Cees J. Hamelink is emeritus professor communication science at the Universiteit van Amsterdam.

See also: Cees Hamelink wonders whether the far-reaching measures against the corona pandemic are well founded

Cees Hamelink wonders whether the far-reaching measures against the corona pandemic are well founded

Published in the Dutch newspaper Trouw (Netherlands), 24 April 2020.

by Cees Hamelink

In times of crisis, fundamental human rights are often the first victims. With current restrictive measures taken by governments and violations of prohibited activities that are punished with stiff fines, the question is how these relate to the government’s duty to guarantee human rights. For example, the rights guaranteed in international treaties, such as the right to freedom of movement, the right to peaceful assembly, the right to education for all or the right to participate in cultural life.

All these rights can be restricted by governments, but the escape clauses always point out that the restriction of fundamental rights is subject to the rules of the game. The public must be informed with sound arguments about derogations from human rights protection, and measures must be subject to regular review by courts of law.

It seems to me that this means that the government must demonstrate, on the basis of sound scientific data, that the spread of the virus poses a threat to the entire population and that the measures are not a threat to the organised life of the community. However, this scientific evidence does not currently exist. Science has not answered the questions about the emergence, spread and effective control of the virus. This also applies to questions about the economic, social, cultural and psychological consequences of the pandemic.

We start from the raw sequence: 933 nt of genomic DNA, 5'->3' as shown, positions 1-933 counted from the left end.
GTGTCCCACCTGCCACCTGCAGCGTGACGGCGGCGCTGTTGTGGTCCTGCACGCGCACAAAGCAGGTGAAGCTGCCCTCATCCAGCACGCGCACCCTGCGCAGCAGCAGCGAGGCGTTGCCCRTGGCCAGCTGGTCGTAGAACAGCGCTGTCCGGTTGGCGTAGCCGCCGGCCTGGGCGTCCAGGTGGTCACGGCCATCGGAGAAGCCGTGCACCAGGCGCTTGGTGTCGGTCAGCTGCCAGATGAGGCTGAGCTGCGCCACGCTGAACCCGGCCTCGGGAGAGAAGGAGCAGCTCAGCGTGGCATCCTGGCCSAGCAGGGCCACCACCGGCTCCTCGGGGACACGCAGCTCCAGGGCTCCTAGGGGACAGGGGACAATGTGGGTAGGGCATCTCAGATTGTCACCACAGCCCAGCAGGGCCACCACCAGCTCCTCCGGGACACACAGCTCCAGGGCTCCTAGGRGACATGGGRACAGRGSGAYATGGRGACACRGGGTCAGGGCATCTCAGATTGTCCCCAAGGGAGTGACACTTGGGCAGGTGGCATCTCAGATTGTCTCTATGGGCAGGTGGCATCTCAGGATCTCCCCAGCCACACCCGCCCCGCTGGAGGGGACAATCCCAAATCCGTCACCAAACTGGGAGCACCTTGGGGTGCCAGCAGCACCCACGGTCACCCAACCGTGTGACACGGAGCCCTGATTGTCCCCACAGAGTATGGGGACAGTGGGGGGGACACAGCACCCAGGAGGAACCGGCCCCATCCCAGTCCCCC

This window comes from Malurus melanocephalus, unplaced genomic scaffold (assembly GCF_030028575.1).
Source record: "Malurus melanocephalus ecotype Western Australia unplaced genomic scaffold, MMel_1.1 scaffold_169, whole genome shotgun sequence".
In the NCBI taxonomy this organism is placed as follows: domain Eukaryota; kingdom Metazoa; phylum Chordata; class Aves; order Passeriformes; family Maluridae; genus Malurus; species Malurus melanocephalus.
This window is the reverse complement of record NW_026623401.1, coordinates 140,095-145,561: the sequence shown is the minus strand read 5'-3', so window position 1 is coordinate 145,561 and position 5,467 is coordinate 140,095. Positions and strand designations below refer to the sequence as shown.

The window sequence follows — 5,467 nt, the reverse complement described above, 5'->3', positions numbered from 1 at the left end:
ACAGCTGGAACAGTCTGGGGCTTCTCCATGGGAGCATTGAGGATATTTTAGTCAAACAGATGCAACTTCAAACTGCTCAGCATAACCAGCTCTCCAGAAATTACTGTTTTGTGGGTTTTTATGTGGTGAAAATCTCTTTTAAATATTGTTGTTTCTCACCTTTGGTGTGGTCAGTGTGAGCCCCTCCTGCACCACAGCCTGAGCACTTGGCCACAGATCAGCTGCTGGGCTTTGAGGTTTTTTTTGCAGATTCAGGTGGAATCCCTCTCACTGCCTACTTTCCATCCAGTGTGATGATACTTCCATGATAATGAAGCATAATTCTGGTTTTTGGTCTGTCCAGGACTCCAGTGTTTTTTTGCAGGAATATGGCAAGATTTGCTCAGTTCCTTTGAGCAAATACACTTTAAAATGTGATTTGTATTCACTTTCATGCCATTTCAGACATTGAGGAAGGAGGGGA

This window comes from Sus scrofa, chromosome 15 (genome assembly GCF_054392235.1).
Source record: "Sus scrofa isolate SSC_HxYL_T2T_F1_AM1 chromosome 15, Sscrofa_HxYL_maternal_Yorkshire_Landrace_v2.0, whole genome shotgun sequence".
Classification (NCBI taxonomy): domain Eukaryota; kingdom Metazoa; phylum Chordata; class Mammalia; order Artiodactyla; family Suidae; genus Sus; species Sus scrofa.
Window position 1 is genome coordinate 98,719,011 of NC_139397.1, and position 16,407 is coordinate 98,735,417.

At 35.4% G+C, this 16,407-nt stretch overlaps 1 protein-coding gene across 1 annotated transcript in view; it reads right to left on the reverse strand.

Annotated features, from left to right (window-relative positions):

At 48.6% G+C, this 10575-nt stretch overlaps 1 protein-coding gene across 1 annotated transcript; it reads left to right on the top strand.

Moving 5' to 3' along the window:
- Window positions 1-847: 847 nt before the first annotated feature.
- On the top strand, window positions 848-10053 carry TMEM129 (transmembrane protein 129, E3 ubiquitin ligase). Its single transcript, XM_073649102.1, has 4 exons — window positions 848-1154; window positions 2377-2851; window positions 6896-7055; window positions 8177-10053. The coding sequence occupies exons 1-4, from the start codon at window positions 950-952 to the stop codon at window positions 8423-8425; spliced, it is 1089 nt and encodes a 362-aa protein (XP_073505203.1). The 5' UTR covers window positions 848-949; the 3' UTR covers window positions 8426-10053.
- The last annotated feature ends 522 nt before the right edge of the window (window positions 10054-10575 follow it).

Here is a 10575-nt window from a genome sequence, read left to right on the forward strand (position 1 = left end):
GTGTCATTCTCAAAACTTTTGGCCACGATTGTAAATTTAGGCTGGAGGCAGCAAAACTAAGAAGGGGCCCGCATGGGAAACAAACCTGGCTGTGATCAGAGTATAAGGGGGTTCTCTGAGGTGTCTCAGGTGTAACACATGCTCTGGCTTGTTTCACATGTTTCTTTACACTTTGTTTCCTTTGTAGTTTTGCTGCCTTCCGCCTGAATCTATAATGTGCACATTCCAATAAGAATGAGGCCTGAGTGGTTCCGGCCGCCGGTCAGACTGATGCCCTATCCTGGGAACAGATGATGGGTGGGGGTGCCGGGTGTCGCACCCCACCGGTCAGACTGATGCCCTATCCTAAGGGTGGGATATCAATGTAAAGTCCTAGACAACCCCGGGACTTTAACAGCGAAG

Careful containment of human rights

At a time of fundamental uncertainty when science cannot offer certainty either, we as citizens must be very vigilant and insist that our human rights are only curtailed with the utmost care, with good information, with a sound independent scientific review of the sources used by government and the media, and for the shortest possible time.

The Dutch Prime Minister’s suggestion that we just have to get used to the “new normal” is not very helpful in this regard. On the contrary, we must constantly understand that this is abnormal in the sense of deviating from the agreed norms of human dignity. As soon as a society does not handle restrictions of fundamental rights with sufficient care, it takes a slippery slope. This is precisely what must be avoided now, because we still have great challenges ahead of us. Such as the tracking application advocated in many countries by government officials while critical scientists urge critical examination of the usefulness and necessity of this corona application.

Right to safety

Not only is the software a threat to privacy, but other fundamental rights are equally under pressure. A tracking application also affects freedom of association, the right to security, human dignity and health. It is also worth mentioning – and this is almost always missing from the debate- that software must be installed on devices such as smart phones and tablets. Devices that, because of their exponential growth, are increasingly contributing to global warming. It is quite possible that the global ecological footprint of these devices will approach the total contribution of the transport sector in the coming years. The growth of mobile communications is also leading to the expansion of energy-intensive data centres.

There is also the plan by Bill Gates and his team to make it mandatory for everyone to have a vaccination passport. It does not take much imagination to think about the restrictive effects on human rights this may have.

The time has come – after the initial shock – for our societies to engage in a deep dialogue on whether insufficiently substantiated restrictions on fundamental rights are not a greater threat to a humane society than a virus that outsmarts science and politics.

Cees J. Hamelink, studied moral philosophy and psychology of religion and is emeritus professor of global communication at the University of Amsterdam. He continues to teach as Athena professor of public health and human rights at the Vrije Universiteit, Amsterdam. In July 2020, his 19th monograph “Communication and Peace” will be published by Palgrave MacMillan. Professor Hamelink is also a jazz musician. Among his albums are “September” and “Sharing Shearing”.